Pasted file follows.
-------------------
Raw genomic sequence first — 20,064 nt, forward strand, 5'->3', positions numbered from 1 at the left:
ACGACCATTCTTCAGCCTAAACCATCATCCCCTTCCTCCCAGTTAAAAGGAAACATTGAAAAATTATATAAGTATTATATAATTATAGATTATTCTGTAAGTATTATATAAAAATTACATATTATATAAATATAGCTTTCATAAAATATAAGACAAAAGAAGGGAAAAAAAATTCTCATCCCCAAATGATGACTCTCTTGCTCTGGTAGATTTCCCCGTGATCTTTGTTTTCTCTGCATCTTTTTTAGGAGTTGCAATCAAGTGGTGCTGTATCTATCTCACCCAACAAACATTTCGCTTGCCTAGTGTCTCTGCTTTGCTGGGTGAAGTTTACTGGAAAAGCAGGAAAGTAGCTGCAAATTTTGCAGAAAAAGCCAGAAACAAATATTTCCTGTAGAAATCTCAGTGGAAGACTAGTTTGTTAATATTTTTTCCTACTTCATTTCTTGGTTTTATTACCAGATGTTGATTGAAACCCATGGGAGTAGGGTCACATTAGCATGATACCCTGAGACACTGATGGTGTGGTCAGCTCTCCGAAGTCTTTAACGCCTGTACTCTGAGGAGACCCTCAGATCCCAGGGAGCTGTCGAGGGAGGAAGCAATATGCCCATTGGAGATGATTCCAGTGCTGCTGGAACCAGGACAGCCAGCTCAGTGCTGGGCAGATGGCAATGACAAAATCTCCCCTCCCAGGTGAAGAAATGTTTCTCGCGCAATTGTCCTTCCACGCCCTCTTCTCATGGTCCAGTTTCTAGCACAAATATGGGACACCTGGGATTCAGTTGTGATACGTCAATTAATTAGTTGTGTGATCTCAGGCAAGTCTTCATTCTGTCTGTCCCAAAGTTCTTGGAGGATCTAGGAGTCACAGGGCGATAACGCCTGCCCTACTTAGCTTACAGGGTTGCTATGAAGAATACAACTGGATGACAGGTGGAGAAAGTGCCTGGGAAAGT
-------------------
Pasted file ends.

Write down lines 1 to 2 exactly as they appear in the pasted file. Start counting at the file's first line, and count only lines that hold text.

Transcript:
Raw genomic sequence first — 20,064 nt, forward strand, 5'->3', positions numbered from 1 at the left:
ACGACCATTCTTCAGCCTAAACCATCATCCCCTTCCTCCCAGTTAAAAGGAAACATTGAAAAATTATATAAGTATTATATAATTATAGATTATTCTGTAAGTATTATATAAAAATTACATATTATATAAATATAGCTTTCATAAAATATAAGACAAAAGAAGGGAAAAAAAATTCTCATCCCCAAATGATGACTCTCTTGCTCTGGTAGATTTCCCCGTGATCTTTGTTTTCTCTGCATCTTTTTTAGGAGTTGCAATCAAGTGGTGCTGTATCTATCTCACCCAACAAACATTTCGCTTGCCTAGTGTCTCTGCTTTGCTGGGTGAAGTTTACTGGAAAAGCAGGAAAGTAGCTGCAAATTTTGCAGAAAAAGCCAGAAACAAATATTTCCTGTAGAAATCTCAGTGGAAGACTAGTTTGTTAATATTTTTTCCTACTTCATTTCTTGGTTTTATTACCAGATGTTGATTGAAACCCATGGGAGTAGGGTCACATTAGCATGATACCCTGAGACACTGATGGTGTGGTCAGCTCTCCGAAGTCTTTAACGCCTGTACTCTGAGGAGACCCTCAGATCCCAGGGAGCTGTCGAGGGAGGAAGCAATATGCCCATTGGAGATGATTCCAGTGCTGCTGGAACCAGGACAGCCAGCTCAGTGCTGGGCAGATGGCAATGACAAAATCTCCCCTCCCAGGTGAAGAAATGTTTCTCGCGCAATTGTCCTTCCACGCCCTCTTCTCATGGTCCAGTTTCTAGCACAAATATGGGACACCTGGGATTCAGTTGTGATACGTCAATTAATTAGTTGTGTGATCTCAGGCAAGTCTTCATTCTGTCTGTCCCAAAGTTCTTGGAGGATCTAGGAGTCACAGGGCGATAACGCCTGCCCTACTTAGCTTACAGGGTTGCTATGAAGAATACAACTGGATGACAGGTGGAGAAAGTGCCTGGGAAAGT